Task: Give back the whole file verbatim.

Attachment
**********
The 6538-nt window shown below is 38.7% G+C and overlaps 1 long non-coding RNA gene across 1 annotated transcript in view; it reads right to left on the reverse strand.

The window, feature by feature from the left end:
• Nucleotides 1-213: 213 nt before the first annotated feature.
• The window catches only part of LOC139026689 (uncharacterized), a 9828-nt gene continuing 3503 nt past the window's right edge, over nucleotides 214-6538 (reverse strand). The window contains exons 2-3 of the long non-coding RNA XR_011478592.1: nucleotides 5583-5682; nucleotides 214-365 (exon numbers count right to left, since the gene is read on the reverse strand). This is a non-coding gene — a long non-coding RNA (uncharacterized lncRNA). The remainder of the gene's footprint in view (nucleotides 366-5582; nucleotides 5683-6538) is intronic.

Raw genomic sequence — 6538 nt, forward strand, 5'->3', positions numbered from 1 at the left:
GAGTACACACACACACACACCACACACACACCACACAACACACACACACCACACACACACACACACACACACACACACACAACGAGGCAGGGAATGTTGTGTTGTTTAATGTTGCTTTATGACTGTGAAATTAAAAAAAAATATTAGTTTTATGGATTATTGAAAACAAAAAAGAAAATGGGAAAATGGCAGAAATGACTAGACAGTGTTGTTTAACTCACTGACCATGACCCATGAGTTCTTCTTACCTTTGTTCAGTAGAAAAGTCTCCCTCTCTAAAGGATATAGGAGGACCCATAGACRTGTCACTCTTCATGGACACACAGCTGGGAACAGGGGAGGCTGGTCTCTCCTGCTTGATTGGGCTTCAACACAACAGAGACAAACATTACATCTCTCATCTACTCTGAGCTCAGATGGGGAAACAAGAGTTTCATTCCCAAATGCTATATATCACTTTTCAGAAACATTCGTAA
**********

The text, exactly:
The 6538-nt window shown below is 38.7% G+C and overlaps 1 long non-coding RNA gene across 1 annotated transcript in view; it reads right to left on the reverse strand.

The window, feature by feature from the left end:
• Nucleotides 1-213: 213 nt before the first annotated feature.
• The window catches only part of LOC139026689 (uncharacterized), a 9828-nt gene continuing 3503 nt past the window's right edge, over nucleotides 214-6538 (reverse strand). The window contains exons 2-3 of the long non-coding RNA XR_011478592.1: nucleotides 5583-5682; nucleotides 214-365 (exon numbers count right to left, since the gene is read on the reverse strand). This is a non-coding gene — a long non-coding RNA (uncharacterized lncRNA). The remainder of the gene's footprint in view (nucleotides 366-5582; nucleotides 5683-6538) is intronic.

Raw genomic sequence — 6538 nt, forward strand, 5'->3', positions numbered from 1 at the left:
GAGTACACACACACACACACCACACACACACCACACAACACACACACACCACACACACACACACACACACACACACACACAACGAGGCAGGGAATGTTGTGTTGTTTAATGTTGCTTTATGACTGTGAAATTAAAAAAAAATATTAGTTTTATGGATTATTGAAAACAAAAAAGAAAATGGGAAAATGGCAGAAATGACTAGACAGTGTTGTTTAACTCACTGACCATGACCCATGAGTTCTTCTTACCTTTGTTCAGTAGAAAAGTCTCCCTCTCTAAAGGATATAGGAGGACCCATAGACRTGTCACTCTTCATGGACACACAGCTGGGAACAGGGGAGGCTGGTCTCTCCTGCTTGATTGGGCTTCAACACAACAGAGACAAACATTACATCTCTCATCTACTCTGAGCTCAGATGGGGAAACAAGAGTTTCATTCCCAAATGCTATATATCACTTTTCAGAAACATTCGTAA